be variation in the time at which mating occurred and
therefore in the physiological state of the uterus. In this
situation, it is better to maintain sample independence
and find common gene expression features at the data
analysis stage.
Careful consideration should be given to the use of
whole tissue or purified homogeneous cell populations in
a microarray study. The advantage of using whole tissue is
that there is a greater amount of RNA available for technical replicates and subsequent validation studies (see ‘Data
validation’ below). It is important to consider, however,
that tissues contain a range of different cell types. Whole
endometrial biopsies, for example, contain luminal
Guide to issues in microarray analysis
and glandular epithelium, non-decidualised and decidualised stroma, endothelial cells, smooth muscle cells and
leukocytes. If the cell type of interest makes up a small
proportion of the total tissue, whole tissue gene expression
data may not be particularly informative. Microarray analysis of purified cells will only reveal genes expressed by
those cells, but they will also have been removed from
their in vivo microenvironment and cultured under conditions which are likely to alter gene expression. The limitations of both approaches need to be balanced against
the aims of the experiment and perhaps additional technologies such as laser capture microdissection (EmmertBuck et al. 1996) considered. New RNA amplification
methods (see ‘Target RNA preparation’ below) have
improved the feasibility of using microdissected tissue for
gene expression studies and this approach has the advantage of maintaining close to in vivo cellular context.
The parallel measurement of other biological parameters
can be used to assist the interpretation of microarray data.
For example, variation in prolactin secretion levels from
different preparations of decidualising human endometrial
stromal cells may correlate with variations in the expression
levels of other genes. When using clinical samples, patient
history and tissue histopathology are also critical in the
final interpretation of gene expression profiles.
Target RNA preparation
The target in microarray analysis is a labelled population
of cDNAs representing the mRNA repertoire of a cell type
or tissue. The purity of the extracted total RNA is one of
the most critical factors in the success or failure of a
microarray experiment. Residual chloroform, phenol or
ethanol from the extraction process can interfere in the
efficiency of reverse transcription to cDNA, and other
contaminants such as cellular protein, lipids and carbohydrates can cause non-specific binding of fluorescent
cDNAs to the glass surface (Duggan et al. 1999). For most
tissues, including human endometrium, optimal quality
total RNA can be extracted using TRIzol Reagent (Invitrogen, Carlsbad, CA, USA), followed by column purification
using the RNeasy Minikit (Qiagen, Hilden, Germany).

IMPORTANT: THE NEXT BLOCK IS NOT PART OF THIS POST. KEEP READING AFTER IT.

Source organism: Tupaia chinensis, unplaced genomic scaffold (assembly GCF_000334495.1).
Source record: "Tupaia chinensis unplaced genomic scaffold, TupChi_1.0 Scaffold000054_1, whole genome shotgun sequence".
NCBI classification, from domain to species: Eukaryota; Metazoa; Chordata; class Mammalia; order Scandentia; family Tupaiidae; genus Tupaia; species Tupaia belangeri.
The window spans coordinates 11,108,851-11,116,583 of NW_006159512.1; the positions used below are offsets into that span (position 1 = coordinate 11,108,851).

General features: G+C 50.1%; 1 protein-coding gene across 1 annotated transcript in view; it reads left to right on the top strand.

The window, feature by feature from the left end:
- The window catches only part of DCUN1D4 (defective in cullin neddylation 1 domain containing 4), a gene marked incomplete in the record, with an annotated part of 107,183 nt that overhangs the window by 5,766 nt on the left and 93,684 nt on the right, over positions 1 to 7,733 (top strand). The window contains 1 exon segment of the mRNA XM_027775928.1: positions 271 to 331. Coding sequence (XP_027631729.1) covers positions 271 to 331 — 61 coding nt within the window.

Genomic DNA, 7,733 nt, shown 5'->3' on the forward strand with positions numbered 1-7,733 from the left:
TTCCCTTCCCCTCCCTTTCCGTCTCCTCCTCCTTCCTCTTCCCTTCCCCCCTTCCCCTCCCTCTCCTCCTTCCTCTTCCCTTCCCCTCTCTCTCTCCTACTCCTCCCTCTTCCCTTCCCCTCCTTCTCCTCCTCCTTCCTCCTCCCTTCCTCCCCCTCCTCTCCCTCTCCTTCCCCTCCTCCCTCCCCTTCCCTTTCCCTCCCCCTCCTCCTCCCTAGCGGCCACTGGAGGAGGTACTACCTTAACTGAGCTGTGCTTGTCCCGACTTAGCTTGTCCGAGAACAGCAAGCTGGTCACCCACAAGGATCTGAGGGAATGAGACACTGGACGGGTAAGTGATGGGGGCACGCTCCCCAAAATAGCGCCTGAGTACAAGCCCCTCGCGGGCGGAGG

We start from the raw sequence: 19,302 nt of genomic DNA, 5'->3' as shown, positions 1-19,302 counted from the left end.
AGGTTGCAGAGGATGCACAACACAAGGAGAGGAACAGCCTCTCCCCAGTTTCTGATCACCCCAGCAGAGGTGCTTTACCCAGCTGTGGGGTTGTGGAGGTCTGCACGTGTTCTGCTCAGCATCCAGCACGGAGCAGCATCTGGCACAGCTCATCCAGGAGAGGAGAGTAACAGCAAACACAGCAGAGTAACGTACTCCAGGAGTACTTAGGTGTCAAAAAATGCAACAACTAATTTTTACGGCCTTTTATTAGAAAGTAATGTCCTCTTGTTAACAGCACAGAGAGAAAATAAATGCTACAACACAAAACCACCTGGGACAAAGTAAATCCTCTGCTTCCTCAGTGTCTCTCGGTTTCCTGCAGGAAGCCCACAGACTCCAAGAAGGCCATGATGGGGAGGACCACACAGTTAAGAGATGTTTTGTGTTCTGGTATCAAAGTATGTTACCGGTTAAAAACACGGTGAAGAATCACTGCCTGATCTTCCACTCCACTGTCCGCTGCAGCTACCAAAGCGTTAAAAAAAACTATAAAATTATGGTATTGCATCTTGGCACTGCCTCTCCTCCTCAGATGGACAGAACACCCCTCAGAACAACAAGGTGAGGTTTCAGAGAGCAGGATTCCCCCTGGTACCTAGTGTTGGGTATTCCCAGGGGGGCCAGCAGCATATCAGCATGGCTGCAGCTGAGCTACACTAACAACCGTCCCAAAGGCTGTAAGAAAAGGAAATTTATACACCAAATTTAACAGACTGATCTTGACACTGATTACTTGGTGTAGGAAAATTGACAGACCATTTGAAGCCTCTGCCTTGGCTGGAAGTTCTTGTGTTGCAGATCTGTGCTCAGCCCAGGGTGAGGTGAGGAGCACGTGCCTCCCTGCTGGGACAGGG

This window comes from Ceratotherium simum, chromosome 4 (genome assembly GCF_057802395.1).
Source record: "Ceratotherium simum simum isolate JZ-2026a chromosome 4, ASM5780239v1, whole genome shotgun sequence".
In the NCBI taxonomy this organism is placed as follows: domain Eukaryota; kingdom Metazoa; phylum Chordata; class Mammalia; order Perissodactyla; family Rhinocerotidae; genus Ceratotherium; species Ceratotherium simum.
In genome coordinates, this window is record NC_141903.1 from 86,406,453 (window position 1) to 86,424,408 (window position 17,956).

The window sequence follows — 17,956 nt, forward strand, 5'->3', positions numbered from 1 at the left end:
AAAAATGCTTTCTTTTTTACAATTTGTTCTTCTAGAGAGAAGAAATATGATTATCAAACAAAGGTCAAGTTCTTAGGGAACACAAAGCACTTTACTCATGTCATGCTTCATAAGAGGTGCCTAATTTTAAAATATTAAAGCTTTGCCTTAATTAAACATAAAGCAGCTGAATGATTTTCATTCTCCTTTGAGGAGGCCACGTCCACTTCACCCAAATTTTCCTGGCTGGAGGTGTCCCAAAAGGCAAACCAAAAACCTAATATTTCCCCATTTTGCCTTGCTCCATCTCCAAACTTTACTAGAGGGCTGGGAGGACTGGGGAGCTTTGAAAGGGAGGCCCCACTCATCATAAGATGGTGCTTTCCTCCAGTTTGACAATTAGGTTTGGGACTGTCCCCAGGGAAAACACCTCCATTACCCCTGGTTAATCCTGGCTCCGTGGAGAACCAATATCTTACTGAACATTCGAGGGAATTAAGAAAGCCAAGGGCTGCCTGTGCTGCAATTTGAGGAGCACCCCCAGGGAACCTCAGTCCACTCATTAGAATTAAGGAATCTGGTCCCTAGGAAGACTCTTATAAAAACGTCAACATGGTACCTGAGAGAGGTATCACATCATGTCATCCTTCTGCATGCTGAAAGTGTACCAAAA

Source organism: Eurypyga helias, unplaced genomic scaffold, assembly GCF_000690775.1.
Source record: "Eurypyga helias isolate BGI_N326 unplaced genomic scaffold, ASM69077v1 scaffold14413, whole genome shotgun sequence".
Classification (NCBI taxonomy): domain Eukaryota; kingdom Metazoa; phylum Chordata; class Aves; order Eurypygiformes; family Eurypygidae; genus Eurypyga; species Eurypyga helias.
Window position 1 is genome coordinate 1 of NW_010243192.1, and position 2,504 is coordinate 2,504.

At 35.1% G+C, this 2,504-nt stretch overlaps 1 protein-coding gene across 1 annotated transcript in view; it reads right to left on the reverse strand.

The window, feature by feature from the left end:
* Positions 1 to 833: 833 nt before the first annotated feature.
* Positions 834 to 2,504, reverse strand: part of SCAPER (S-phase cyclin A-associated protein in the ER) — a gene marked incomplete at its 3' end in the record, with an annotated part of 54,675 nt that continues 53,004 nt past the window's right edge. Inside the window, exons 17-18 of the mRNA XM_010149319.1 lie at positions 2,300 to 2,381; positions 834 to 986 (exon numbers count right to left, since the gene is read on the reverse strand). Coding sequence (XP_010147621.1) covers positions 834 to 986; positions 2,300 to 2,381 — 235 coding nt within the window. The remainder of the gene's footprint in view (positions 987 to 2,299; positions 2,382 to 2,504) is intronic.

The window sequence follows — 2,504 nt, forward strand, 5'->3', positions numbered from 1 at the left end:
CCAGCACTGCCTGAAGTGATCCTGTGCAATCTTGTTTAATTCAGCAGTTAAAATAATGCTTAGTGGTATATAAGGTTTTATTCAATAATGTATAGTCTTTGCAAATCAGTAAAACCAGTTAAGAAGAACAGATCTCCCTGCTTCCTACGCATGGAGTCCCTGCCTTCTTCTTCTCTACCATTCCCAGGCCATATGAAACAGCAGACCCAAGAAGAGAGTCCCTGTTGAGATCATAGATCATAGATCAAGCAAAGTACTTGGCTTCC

Highly pure total RNA can be extracted from isolated
cells using the RNeasy kit alone. Both of these methods
should be followed by removal of genomic DNA. It is recommended that a number of different RNA extraction
methods be compared for the tissue or cell type of interest, to maximise RNA quality and yield.
Particularly in microarray experiments, it is critical to
accurately measure RNA quality and quantity, to minimise
variation and therefore improve labelling and hybridisation consistency. The standard UV spectrophotometer is
useful for an initial estimate of RNA quality and quantity.
Optical density (OD) can be measured at 230, 260 and
280 nm and RNA purity considered acceptable at values
of OD260/OD280 1.8 –2.0 and OD230/OD280 , 1.0. Agarose gel electrophoresis may then be used to further
confirm RNA integrity. However, other systems such as
the RiboGreen Assay (Molecular Probes, Eugene, OR,
USA) or the Agilent 2100 Bioanalyser (Agilent Technologies UK Ltd, Cheadle, Cheshire, UK) are more sensitive
and accurate. The Agilent Bioanalyser requires only 50 –
500 ng of total RNA and produces a detailed electrophoretogram which will reveal any RNA degradation or genomic DNA contamination.
The amount of RNA required per hybridisation is the
greatest limitation to the use of this technology, particularly when the tissue of interest is in limited supply, or
when using isolated cell populations. Until very recently,
it was recommended that 50 –200 mg total RNA per
sample be used for each hybridisation to generate a sufficient signal (Duggan et al. 1999). However, improved
RNA purification, fluorescent labelling methods and
hybridisation conditions have reduced this requirement to
5 – 10 mg for both glass and nylon membrane arrays. As
this amount of RNA may still be difficult to obtain in some
systems, a number of different RNA amplification
approaches have been developed. The most commonly
used method is T7 polymerase in vitro transcription (IVT;
van Gelder et al. 1990). While this method can significantly reduce the RNA requirement for each hybridisation,
it is also expensive, time-consuming and labour-intensive.
In addition, multiple rounds of amplification may be
required, which decreases the linearity of the amplification and may result in a cDNA target which is no longer
representative of the original sample (Petalidis et al.
2003). Newly developed PCR-based cDNA amplification
techniques can decrease the amount of starting total RNA
required to 200 ng, while maintaining amplification linearity (Petalidis et al. 2003). This method vastly improves the